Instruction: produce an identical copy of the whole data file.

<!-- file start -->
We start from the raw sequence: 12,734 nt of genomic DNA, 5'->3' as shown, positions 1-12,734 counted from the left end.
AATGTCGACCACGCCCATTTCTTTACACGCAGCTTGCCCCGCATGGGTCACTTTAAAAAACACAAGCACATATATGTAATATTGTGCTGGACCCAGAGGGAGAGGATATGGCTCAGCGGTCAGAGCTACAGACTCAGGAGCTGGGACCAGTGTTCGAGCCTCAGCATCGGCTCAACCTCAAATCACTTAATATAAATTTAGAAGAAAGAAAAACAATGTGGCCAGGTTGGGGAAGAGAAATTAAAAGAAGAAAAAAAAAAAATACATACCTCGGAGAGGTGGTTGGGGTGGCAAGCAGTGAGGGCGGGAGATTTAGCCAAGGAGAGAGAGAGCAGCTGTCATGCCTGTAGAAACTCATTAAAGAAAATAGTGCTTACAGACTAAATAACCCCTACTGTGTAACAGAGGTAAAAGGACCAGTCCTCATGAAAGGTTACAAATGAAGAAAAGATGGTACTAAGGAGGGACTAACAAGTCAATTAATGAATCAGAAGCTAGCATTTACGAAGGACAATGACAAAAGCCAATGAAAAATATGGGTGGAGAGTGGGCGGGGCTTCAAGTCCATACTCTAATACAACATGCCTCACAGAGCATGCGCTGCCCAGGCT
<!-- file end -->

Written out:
We start from the raw sequence: 12,734 nt of genomic DNA, 5'->3' as shown, positions 1-12,734 counted from the left end.
AATGTCGACCACGCCCATTTCTTTACACGCAGCTTGCCCCGCATGGGTCACTTTAAAAAACACAAGCACATATATGTAATATTGTGCTGGACCCAGAGGGAGAGGATATGGCTCAGCGGTCAGAGCTACAGACTCAGGAGCTGGGACCAGTGTTCGAGCCTCAGCATCGGCTCAACCTCAAATCACTTAATATAAATTTAGAAGAAAGAAAAACAATGTGGCCAGGTTGGGGAAGAGAAATTAAAAGAAGAAAAAAAAAAAATACATACCTCGGAGAGGTGGTTGGGGTGGCAAGCAGTGAGGGCGGGAGATTTAGCCAAGGAGAGAGAGAGCAGCTGTCATGCCTGTAGAAACTCATTAAAGAAAATAGTGCTTACAGACTAAATAACCCCTACTGTGTAACAGAGGTAAAAGGACCAGTCCTCATGAAAGGTTACAAATGAAGAAAAGATGGTACTAAGGAGGGACTAACAAGTCAATTAATGAATCAGAAGCTAGCATTTACGAAGGACAATGACAAAAGCCAATGAAAAATATGGGTGGAGAGTGGGCGGGGCTTCAAGTCCATACTCTAATACAACATGCCTCACAGAGCATGCGCTGCCCAGGCT